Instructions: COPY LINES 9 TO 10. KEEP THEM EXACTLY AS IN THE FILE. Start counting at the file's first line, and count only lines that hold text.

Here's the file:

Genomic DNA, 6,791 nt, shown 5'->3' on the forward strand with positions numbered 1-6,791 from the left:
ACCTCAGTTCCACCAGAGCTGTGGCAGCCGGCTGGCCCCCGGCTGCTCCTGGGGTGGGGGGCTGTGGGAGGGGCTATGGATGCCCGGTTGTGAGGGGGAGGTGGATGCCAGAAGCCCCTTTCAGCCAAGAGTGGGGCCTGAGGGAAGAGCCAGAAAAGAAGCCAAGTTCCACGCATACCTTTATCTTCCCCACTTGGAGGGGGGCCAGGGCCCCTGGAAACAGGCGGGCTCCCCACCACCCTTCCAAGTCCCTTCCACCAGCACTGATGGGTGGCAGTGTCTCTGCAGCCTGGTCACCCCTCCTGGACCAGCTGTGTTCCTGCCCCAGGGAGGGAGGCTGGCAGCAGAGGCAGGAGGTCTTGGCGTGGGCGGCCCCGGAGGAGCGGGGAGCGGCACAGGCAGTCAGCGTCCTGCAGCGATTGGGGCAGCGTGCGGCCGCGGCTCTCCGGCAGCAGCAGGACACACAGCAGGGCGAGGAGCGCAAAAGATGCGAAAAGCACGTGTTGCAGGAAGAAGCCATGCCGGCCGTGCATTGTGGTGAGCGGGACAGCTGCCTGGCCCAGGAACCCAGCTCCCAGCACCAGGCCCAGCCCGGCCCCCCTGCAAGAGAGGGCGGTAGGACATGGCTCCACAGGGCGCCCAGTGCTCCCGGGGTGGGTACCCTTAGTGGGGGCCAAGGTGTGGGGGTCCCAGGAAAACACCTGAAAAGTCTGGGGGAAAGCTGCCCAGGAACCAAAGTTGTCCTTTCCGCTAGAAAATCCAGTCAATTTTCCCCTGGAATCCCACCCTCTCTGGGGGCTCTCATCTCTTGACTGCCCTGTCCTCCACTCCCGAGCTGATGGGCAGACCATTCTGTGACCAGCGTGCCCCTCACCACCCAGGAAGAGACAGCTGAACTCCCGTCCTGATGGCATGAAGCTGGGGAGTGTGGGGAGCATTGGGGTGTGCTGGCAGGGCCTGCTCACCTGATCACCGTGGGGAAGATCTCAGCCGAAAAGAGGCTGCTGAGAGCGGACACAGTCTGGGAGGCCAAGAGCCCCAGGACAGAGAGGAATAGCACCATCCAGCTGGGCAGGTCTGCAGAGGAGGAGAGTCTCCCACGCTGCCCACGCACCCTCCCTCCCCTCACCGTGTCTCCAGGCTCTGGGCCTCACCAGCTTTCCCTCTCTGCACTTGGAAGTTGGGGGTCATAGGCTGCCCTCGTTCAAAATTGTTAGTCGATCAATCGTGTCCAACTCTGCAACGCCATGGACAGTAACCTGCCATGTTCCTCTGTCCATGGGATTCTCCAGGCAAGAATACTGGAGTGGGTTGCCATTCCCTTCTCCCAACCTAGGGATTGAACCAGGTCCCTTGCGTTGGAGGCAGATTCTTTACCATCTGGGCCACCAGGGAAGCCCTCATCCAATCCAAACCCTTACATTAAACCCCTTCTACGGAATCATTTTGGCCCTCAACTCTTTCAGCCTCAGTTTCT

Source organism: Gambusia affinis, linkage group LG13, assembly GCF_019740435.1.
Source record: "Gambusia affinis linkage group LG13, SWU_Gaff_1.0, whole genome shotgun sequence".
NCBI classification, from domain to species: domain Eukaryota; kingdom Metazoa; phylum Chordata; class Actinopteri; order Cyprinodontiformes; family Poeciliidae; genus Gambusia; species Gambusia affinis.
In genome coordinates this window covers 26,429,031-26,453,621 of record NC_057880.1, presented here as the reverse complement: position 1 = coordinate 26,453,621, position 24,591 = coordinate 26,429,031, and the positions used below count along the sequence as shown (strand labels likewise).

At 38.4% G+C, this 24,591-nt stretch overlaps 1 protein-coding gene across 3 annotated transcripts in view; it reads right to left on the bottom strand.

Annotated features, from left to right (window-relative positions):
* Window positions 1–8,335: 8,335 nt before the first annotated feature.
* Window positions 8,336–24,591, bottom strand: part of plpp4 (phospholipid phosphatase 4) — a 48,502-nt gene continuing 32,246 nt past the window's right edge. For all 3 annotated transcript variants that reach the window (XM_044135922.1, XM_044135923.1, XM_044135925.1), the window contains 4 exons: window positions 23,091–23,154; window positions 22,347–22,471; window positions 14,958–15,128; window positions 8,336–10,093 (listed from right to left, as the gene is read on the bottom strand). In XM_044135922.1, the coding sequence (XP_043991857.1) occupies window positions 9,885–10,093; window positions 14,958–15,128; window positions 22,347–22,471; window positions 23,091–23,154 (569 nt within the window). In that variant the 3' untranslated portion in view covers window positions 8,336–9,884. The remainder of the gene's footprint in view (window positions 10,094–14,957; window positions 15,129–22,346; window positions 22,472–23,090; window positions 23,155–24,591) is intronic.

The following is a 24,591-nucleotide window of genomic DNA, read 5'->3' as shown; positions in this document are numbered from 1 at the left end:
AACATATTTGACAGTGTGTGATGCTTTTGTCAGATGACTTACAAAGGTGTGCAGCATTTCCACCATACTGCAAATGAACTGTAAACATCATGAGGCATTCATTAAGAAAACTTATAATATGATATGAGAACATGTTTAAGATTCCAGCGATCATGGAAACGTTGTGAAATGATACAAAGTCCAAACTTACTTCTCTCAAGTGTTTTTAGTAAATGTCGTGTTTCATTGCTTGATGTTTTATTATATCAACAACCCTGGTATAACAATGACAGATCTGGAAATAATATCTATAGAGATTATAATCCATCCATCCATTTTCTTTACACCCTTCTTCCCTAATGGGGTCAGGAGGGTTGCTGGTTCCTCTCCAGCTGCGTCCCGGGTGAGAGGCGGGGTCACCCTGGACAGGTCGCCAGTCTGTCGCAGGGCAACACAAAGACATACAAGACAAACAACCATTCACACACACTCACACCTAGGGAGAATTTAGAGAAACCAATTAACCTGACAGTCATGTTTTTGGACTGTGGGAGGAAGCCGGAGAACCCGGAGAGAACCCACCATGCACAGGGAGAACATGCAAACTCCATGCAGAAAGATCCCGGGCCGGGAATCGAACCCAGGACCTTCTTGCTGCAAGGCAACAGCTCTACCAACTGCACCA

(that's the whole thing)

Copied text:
* Window positions 1–8,335: 8,335 nt before the first annotated feature.
* Window positions 8,336–24,591, bottom strand: part of plpp4 (phospholipid phosphatase 4) — a 48,502-nt gene continuing 32,246 nt past the window's right edge. For all 3 annotated transcript variants that reach the window (XM_044135922.1, XM_044135923.1, XM_044135925.1), the window contains 4 exons: window positions 23,091–23,154; window positions 22,347–22,471; window positions 14,958–15,128; window positions 8,336–10,093 (listed from right to left, as the gene is read on the bottom strand). In XM_044135922.1, the coding sequence (XP_043991857.1) occupies window positions 9,885–10,093; window positions 14,958–15,128; window positions 22,347–22,471; window positions 23,091–23,154 (569 nt within the window). In that variant the 3' untranslated portion in view covers window positions 8,336–9,884. The remainder of the gene's footprint in view (window positions 10,094–14,957; window positions 15,129–22,346; window positions 22,472–23,090; window positions 23,155–24,591) is intronic.